You are basically right, we have "iść + complement of place in instrumental" which means to go/walk somewhere. So we have e.g. iść ulicą, chodnikiem, drogą (which mean quite the same as iść po ulicy, po chodniku, po drodze (we use the locative case after "po" when it means on or over referring to places)). But back to iść + instrumental. We always use the instrumental here, nevertheless the sentence is negative because the word in instrumental is the complement, not the object of the verb. @DOWN: Thanks, no problem, anytime! ;-)
I'm now realizing that I will need more than Duolingo to even touch the surface of understanding Polish grammar. Not only is it difficult, but I have no idea what nominative, genetive etc means and I can't understand the explanations. Its like I am a preschooler reading college material. I learned most of spanish grammar by recognizing patterns (as well as living with spanish speakers). Its impossible to do that with Polish. Ugh! I want to give up, but I suppose I will just set a goal to just complete the course. That's reasonable, eh? Polish friends, is it common for even native speakers to write and speak incorrectly? LOL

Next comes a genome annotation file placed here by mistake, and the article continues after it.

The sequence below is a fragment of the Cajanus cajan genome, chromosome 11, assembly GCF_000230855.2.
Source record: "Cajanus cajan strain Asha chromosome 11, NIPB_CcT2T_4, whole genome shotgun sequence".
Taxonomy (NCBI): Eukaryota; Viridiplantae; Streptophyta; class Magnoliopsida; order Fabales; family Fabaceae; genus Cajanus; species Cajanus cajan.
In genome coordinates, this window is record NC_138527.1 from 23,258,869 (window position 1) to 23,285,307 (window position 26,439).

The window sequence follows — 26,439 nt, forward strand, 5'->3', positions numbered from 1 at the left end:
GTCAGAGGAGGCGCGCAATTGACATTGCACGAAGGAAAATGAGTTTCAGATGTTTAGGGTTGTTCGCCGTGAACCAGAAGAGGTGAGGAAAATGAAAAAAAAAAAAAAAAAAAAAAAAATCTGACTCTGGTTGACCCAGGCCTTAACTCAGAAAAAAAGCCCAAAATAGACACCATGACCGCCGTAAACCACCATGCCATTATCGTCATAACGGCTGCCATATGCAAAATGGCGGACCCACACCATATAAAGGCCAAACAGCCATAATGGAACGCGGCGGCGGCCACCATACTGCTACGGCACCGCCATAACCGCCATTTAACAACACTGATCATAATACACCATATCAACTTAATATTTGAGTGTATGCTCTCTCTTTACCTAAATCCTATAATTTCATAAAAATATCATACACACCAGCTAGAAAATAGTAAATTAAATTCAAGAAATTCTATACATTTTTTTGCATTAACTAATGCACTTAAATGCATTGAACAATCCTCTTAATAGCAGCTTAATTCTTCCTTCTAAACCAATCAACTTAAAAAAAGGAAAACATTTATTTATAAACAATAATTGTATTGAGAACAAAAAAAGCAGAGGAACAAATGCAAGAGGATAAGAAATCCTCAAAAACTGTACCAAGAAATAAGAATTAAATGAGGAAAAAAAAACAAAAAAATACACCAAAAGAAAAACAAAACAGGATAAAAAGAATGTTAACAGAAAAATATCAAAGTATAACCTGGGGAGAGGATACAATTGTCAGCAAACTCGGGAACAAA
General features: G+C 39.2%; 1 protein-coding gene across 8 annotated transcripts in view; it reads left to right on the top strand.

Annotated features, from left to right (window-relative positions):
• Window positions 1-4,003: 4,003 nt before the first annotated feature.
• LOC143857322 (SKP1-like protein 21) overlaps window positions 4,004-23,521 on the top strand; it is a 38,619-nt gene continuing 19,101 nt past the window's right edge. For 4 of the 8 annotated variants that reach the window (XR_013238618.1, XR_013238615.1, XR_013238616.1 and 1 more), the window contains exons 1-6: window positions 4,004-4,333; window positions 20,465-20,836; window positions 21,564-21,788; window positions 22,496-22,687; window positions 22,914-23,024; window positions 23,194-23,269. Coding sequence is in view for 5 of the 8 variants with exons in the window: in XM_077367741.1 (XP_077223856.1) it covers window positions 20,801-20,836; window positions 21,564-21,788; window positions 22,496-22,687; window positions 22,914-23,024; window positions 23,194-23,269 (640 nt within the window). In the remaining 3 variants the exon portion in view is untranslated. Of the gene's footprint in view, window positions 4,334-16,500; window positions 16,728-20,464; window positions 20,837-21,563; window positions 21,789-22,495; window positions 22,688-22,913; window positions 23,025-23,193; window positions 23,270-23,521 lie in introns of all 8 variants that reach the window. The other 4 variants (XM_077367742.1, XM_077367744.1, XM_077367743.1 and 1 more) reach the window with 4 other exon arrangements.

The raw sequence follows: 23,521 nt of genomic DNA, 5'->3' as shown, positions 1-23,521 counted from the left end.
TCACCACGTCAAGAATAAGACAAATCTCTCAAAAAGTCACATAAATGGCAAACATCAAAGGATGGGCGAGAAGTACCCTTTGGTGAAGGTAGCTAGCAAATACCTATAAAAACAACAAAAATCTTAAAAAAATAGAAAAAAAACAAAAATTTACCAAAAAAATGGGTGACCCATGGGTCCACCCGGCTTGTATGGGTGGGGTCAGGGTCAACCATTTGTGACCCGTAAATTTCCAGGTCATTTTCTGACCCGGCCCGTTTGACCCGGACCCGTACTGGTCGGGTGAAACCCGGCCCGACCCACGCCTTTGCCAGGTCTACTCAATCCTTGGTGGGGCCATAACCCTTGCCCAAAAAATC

"kawa" is Nominative (the basic form, used mostly for the subject of the sentence), "kawę" is Accusative (used for the direct object of most verbs), "kawy" is Genitive (used for the direct object of some verbs as well as when Accusative is negated).
"widzieć" (to see) takes Accusative. So "We see coffee" is "Widzimy kawę", but negated Accusative -> Genitive. "We do not see coffee" = "Nie widzimy kawy".